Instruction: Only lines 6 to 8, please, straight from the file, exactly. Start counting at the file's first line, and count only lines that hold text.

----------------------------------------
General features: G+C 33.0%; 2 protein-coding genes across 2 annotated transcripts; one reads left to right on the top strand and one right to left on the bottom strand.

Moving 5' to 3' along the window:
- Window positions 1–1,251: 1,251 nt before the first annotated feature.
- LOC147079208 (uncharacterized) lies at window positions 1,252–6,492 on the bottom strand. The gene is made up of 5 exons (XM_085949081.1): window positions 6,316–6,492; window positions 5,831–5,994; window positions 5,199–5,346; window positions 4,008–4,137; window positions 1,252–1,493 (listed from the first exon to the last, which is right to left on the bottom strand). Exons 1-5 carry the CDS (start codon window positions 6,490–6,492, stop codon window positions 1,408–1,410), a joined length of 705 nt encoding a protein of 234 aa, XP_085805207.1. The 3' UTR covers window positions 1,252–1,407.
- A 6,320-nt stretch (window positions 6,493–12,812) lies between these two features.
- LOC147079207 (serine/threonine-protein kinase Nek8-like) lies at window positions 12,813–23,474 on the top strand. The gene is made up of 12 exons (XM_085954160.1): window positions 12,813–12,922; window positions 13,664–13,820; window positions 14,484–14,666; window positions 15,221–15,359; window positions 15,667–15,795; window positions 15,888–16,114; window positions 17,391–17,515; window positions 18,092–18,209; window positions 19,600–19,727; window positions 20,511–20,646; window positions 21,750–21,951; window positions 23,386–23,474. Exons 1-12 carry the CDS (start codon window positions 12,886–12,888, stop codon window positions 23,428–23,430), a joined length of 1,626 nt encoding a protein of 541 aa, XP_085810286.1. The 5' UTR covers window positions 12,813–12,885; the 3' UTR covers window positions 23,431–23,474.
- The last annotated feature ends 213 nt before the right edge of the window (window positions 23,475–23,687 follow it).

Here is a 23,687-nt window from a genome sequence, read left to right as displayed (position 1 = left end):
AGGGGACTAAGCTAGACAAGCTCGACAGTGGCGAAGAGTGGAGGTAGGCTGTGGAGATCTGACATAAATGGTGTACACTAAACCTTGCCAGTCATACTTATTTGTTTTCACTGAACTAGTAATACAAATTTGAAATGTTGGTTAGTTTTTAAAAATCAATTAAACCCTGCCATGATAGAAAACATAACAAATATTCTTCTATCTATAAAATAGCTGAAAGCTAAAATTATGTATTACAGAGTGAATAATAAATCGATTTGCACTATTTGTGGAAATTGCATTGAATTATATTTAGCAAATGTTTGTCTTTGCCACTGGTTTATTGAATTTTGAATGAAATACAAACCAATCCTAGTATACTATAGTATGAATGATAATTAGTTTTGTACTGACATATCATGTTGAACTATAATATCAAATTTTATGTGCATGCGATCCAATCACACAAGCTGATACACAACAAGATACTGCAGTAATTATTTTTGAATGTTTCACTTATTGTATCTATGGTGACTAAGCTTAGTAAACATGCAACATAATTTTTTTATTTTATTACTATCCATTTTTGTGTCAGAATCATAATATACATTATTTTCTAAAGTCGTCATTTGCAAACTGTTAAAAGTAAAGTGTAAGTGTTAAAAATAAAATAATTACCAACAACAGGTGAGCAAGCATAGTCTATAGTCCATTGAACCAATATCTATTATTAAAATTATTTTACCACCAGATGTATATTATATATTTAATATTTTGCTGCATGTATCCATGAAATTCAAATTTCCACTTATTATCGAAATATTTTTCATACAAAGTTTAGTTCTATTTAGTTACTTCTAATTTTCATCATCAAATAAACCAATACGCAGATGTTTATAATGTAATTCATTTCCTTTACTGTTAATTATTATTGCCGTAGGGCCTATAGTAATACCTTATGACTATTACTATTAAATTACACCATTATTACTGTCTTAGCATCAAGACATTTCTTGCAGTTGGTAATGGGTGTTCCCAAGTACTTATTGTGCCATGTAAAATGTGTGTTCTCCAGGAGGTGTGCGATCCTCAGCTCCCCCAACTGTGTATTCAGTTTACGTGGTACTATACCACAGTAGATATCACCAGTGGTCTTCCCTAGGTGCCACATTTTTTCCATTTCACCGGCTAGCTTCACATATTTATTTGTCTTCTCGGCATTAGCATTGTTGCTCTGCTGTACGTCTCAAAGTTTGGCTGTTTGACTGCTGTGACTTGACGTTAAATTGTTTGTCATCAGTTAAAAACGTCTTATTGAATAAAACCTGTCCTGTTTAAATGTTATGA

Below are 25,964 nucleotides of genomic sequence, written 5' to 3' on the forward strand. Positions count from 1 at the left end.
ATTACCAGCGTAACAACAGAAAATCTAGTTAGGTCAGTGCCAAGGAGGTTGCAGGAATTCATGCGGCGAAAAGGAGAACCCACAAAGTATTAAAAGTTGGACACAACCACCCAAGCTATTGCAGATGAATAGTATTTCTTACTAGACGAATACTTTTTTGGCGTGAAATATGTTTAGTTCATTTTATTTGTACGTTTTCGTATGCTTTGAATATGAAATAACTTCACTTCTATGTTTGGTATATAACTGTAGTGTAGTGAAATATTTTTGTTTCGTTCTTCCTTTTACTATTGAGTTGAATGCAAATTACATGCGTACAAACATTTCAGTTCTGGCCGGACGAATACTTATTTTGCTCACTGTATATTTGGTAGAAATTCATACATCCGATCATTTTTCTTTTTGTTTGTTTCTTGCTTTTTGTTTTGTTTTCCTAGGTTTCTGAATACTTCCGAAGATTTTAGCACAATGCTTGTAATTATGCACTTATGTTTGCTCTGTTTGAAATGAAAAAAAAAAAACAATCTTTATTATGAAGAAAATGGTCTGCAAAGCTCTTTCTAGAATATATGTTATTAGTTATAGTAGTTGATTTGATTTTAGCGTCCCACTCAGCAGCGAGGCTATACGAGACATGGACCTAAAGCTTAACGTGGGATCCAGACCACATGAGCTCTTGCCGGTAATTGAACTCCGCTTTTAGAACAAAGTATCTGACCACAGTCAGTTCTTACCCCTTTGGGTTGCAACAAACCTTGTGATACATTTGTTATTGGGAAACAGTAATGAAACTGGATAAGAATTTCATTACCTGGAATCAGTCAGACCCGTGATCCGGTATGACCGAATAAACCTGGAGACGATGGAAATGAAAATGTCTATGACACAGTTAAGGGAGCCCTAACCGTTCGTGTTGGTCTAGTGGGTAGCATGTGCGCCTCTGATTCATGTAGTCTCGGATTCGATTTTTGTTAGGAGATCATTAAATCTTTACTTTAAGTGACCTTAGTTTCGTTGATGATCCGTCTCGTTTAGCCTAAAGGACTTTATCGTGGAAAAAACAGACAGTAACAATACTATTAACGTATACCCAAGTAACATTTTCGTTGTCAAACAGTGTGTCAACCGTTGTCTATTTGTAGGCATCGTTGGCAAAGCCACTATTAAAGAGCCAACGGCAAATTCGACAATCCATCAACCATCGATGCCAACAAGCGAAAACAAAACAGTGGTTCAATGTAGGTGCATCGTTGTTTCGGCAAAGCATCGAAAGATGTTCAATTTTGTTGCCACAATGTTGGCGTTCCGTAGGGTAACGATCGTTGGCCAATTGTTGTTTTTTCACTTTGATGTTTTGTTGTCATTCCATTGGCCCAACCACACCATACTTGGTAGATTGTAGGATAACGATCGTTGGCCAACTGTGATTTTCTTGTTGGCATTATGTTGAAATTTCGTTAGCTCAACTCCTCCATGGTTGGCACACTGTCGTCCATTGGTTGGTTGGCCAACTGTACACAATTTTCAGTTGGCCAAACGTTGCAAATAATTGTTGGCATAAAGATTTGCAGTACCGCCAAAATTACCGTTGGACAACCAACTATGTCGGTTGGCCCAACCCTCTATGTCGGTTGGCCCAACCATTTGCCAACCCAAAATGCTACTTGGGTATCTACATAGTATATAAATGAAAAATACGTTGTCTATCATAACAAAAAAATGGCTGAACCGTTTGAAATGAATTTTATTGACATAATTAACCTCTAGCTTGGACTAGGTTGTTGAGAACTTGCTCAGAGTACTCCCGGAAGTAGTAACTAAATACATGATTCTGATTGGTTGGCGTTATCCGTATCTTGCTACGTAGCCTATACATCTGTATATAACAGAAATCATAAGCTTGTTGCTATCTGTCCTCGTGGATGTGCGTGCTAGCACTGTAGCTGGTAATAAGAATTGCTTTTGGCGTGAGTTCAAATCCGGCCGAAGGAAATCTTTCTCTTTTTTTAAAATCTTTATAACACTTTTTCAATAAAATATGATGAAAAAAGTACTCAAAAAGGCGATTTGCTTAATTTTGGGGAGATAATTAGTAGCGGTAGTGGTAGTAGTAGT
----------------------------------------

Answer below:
- LOC147079207 (serine/threonine-protein kinase Nek8-like) lies at window positions 12,813–23,474 on the top strand. The gene is made up of 12 exons (XM_085954160.1): window positions 12,813–12,922; window positions 13,664–13,820; window positions 14,484–14,666; window positions 15,221–15,359; window positions 15,667–15,795; window positions 15,888–16,114; window positions 17,391–17,515; window positions 18,092–18,209; window positions 19,600–19,727; window positions 20,511–20,646; window positions 21,750–21,951; window positions 23,386–23,474. Exons 1-12 carry the CDS (start codon window positions 12,886–12,888, stop codon window positions 23,428–23,430), a joined length of 1,626 nt encoding a protein of 541 aa, XP_085810286.1. The 5' UTR covers window positions 12,813–12,885; the 3' UTR covers window positions 23,431–23,474.
- The last annotated feature ends 213 nt before the right edge of the window (window positions 23,475–23,687 follow it).

Here is a 23,687-nt window from a genome sequence, read left to right as displayed (position 1 = left end):